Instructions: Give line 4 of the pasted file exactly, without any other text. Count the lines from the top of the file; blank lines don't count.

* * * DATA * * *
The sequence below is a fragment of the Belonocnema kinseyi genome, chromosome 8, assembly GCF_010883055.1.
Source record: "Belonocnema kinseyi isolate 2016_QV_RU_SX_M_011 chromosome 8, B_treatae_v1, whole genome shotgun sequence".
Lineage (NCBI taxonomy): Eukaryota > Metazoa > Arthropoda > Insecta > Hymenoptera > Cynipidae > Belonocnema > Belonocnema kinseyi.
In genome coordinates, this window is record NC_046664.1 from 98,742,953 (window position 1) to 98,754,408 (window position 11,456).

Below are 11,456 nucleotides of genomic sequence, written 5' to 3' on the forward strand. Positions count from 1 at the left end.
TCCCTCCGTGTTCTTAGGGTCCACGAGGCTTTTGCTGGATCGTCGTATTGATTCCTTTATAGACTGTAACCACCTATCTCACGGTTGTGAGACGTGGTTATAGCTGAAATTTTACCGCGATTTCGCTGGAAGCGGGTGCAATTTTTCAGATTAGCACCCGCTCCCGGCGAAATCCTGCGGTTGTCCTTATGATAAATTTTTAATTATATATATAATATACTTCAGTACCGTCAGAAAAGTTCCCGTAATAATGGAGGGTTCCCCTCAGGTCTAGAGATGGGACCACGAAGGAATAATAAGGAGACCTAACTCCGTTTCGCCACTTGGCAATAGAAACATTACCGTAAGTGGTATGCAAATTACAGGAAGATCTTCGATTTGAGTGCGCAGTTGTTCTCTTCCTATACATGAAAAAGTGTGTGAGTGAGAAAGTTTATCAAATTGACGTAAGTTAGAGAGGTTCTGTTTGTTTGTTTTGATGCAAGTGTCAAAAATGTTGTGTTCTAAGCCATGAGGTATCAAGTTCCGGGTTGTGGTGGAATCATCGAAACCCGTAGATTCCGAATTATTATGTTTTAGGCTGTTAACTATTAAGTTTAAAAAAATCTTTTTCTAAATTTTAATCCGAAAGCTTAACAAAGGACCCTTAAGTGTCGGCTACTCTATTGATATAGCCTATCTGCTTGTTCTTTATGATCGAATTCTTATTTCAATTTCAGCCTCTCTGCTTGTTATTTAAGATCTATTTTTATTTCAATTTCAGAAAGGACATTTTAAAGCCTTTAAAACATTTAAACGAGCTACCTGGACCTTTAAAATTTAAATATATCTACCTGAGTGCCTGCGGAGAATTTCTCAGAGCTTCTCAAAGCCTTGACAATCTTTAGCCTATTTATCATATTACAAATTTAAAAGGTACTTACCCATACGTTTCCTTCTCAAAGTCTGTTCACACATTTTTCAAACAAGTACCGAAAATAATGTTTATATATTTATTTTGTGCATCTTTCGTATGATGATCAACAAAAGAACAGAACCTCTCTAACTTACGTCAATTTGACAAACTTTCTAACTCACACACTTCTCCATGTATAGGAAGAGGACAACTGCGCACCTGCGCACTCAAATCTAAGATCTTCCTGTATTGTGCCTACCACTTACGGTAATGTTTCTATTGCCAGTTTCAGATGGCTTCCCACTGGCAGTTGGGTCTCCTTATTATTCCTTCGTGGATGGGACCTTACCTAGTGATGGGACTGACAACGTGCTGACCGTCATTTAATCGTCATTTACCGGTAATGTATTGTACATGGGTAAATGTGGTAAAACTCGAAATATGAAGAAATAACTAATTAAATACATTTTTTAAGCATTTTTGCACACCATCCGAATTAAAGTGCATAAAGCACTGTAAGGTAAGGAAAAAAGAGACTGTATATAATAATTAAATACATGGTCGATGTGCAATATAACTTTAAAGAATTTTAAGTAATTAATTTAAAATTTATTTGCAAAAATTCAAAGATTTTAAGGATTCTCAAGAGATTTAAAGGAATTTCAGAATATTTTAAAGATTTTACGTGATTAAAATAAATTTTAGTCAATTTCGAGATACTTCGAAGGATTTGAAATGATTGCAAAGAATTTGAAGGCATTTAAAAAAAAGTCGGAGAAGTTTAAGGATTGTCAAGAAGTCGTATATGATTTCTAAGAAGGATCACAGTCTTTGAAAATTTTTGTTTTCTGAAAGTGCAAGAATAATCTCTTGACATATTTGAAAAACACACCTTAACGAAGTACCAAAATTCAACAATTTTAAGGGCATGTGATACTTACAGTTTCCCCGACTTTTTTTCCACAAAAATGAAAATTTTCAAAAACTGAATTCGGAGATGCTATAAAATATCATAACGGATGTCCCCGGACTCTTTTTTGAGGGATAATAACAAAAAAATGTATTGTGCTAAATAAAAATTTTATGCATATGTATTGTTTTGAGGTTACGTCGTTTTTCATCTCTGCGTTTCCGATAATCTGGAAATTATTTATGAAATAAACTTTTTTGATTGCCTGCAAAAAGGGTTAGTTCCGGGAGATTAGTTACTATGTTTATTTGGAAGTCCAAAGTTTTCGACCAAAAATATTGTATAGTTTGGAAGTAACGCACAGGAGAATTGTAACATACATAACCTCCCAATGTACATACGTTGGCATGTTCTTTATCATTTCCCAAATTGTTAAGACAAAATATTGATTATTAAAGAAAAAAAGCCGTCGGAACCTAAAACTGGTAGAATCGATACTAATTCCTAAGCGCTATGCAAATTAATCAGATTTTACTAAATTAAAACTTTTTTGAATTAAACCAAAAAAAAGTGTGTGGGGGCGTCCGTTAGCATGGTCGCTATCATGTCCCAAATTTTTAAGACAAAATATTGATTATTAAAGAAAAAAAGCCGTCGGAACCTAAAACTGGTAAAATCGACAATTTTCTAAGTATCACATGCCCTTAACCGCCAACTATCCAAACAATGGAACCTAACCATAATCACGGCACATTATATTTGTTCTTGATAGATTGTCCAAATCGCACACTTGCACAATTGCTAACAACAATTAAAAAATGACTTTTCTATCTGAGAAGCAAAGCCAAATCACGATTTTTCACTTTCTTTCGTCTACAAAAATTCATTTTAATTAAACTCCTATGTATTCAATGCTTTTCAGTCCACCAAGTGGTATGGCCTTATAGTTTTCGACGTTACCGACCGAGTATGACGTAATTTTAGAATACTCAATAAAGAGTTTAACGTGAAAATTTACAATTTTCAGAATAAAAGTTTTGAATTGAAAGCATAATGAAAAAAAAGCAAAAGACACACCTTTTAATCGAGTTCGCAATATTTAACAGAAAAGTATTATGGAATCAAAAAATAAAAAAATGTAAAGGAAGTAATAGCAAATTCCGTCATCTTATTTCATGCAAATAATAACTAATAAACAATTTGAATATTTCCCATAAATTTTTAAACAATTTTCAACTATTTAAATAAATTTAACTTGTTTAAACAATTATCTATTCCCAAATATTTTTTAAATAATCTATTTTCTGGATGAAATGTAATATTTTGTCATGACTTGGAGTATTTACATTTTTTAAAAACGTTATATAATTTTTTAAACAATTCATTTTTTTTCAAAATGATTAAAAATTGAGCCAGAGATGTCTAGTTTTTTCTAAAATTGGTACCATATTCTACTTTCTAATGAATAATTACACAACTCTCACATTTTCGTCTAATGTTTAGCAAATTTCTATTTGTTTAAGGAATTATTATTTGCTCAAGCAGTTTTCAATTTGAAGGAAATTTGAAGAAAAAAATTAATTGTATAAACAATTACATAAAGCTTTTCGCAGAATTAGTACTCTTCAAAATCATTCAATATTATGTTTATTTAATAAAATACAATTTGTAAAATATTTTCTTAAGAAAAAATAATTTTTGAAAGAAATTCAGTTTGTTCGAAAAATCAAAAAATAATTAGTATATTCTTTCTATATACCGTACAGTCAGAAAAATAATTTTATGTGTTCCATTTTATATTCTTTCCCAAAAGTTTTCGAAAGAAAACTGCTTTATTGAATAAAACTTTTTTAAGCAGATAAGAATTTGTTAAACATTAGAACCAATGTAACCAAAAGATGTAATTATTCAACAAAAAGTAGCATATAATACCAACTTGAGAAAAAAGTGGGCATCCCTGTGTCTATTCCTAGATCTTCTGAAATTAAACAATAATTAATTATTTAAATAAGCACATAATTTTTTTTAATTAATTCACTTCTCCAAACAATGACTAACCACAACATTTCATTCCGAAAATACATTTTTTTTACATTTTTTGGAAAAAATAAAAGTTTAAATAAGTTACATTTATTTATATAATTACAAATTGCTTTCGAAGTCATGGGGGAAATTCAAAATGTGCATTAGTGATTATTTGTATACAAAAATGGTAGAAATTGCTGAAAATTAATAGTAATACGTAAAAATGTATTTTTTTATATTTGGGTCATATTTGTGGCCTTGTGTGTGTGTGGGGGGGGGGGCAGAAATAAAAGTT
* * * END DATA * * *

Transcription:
In genome coordinates, this window is record NC_046664.1 from 98,742,953 (window position 1) to 98,754,408 (window position 11,456).